Call for free quotas

December 21, 1999, 08:00 CET

Proposals to make all Norwegian industry pay for greenhouse gas emission quotas would impose a special cost on Statoil's land-based operations.

This comment on the majority report by a government-appointed commission of inquiry on such quotas comes from environment adviser Frede Cappelen at the group.

He believes that charging for such quotas could undermine the profitability of Statoil's Mongstad refinery near Bergen and its methanol complex at Tjeldbergodden in mid-Norway.

"These facilities wouldn't be able to pay for quotas corresponding to 30 per cent of their emissions unless matching costs are imposed on their competitors, which we don't expect to happen," says Mr Cappelen.

Norway's Storting (parliament) last year rejected a government proposal to tax carbon dioxide emissions from mainland industries.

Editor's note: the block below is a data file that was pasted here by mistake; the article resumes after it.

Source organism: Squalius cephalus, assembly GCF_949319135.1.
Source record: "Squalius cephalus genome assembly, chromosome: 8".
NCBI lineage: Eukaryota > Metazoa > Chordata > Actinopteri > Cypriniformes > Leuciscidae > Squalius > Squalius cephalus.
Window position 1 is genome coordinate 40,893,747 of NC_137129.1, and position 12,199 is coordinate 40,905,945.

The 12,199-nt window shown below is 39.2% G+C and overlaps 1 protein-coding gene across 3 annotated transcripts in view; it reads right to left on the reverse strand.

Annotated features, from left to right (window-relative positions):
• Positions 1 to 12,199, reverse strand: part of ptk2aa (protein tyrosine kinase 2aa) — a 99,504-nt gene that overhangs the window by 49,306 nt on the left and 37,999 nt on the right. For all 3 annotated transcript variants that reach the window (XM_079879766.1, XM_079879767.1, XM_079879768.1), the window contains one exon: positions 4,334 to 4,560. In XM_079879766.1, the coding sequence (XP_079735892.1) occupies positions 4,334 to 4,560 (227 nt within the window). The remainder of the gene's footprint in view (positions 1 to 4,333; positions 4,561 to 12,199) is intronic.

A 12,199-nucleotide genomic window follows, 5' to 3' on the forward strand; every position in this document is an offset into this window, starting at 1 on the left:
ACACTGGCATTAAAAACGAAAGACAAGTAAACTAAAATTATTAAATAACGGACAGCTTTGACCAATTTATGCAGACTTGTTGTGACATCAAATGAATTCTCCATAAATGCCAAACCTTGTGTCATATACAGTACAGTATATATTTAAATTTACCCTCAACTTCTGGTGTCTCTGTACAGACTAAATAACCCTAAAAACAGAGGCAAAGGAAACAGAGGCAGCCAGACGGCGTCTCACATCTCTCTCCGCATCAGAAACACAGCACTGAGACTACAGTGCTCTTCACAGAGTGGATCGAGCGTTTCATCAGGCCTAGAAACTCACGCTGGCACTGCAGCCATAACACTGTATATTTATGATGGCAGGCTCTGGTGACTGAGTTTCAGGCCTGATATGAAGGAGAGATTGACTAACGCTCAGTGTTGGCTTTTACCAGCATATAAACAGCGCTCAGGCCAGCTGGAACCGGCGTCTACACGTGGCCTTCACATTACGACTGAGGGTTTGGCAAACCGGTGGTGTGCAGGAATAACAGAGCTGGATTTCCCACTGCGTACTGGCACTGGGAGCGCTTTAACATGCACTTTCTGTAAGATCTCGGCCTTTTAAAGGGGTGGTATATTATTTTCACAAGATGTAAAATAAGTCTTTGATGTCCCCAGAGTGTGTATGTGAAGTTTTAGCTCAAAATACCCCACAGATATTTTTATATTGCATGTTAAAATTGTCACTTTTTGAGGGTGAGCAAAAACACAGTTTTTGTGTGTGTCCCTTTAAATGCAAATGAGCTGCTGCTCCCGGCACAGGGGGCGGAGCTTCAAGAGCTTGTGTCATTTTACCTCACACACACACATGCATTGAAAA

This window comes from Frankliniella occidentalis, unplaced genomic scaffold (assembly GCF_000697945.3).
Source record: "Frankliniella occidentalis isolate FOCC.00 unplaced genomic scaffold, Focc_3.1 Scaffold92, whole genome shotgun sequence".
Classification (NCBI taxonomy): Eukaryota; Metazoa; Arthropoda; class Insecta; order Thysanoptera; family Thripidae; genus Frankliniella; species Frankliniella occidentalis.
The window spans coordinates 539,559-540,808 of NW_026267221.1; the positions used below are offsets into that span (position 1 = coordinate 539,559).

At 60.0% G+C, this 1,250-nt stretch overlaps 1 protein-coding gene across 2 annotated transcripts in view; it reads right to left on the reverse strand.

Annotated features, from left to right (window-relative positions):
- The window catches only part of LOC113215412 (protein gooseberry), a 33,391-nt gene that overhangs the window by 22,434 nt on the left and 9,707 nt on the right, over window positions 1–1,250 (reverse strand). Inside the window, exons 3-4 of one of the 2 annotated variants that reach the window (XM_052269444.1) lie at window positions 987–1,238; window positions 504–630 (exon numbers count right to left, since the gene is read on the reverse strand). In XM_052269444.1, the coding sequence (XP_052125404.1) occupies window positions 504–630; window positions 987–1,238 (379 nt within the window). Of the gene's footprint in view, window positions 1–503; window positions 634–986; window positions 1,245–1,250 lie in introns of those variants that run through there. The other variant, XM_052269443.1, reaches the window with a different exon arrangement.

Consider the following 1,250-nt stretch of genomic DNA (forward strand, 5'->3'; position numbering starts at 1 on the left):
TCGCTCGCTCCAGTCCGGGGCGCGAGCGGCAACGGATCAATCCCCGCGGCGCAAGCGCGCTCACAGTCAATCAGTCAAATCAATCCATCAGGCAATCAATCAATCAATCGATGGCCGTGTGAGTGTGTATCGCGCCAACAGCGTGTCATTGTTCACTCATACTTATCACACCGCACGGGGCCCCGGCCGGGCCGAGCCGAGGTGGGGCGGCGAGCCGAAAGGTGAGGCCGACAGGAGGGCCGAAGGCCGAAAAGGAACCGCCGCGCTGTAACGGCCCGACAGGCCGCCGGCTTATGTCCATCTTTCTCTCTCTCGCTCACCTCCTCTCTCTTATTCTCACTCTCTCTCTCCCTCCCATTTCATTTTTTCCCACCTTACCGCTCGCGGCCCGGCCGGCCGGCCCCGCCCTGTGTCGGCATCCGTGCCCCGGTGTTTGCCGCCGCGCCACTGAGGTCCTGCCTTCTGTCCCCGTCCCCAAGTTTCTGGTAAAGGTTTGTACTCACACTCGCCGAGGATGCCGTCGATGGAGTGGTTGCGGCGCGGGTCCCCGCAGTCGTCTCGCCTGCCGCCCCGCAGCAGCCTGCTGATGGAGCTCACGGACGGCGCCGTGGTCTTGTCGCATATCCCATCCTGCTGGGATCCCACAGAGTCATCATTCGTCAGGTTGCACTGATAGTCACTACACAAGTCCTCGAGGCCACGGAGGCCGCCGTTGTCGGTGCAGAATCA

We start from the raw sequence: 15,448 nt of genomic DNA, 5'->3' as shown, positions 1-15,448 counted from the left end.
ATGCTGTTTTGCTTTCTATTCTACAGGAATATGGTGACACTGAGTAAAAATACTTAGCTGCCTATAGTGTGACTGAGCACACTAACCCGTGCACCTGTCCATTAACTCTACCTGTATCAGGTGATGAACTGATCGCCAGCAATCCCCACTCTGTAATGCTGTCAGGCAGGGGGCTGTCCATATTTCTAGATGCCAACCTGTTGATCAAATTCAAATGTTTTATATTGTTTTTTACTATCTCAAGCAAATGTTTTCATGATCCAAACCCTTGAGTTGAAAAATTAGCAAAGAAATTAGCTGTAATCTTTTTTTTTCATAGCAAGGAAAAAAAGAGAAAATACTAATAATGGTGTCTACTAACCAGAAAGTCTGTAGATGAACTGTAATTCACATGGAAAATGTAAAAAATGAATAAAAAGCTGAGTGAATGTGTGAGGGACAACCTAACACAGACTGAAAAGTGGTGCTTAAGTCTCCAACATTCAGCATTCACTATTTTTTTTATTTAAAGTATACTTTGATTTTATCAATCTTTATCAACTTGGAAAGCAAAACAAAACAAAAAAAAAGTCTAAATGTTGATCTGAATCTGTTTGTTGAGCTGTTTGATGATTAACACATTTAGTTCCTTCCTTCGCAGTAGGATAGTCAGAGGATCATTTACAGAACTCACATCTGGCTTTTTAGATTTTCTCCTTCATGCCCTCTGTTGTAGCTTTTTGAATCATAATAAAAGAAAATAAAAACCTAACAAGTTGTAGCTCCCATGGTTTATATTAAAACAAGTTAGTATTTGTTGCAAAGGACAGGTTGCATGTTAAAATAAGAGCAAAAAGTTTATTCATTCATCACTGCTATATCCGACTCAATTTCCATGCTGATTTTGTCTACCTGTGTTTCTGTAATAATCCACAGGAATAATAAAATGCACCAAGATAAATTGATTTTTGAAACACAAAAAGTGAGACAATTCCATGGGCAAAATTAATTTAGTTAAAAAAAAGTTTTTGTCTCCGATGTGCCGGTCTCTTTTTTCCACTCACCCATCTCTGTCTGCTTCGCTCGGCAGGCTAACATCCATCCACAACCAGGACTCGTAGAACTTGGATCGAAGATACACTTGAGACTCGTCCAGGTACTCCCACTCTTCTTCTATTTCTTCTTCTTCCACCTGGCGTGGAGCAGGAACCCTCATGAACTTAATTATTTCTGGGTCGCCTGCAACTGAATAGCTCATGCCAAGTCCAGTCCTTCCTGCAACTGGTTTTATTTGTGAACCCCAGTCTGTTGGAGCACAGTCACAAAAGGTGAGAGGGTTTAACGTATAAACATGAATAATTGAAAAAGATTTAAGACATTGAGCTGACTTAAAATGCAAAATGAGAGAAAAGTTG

Instead, the administration was asked to develop a system for trading emissions of carbon dioxide and other gases which contribute to the greenhouse effect.

This system would aim to ensure that Norway meets the emission reduction targets imposed by the Kyoto protocol of 1997.

A crucial issue for the commission has been whether industrial sectors previously exempted from Norwegian carbon dioxide tax should be allocated free quotas. The alternative is that the latter must all be bought from the government or the market.

Free quotas have been rejected by a majority on the commission. But a minority comprising Øystein Dahle from the Worldwatch Institute and Statoil's Gerd Halmø want free quotas to safeguard industry competitiveness.

The commission's report will now be circulated for comment before the government draws up its proposals for the Storting.

"We must expect the Storting to reject proposals which would give Norwegian industry a cost handicap in relation to its competitors when emission trading is adopted," says Mr Cappelen.

He believes that charging for quotas would make it difficult to continue developing Norwegian industries based on national oil and gas resources.

"It could also mean job losses in an industry with environmental standards which rank among the highest in the world, and hit local communities in the regions."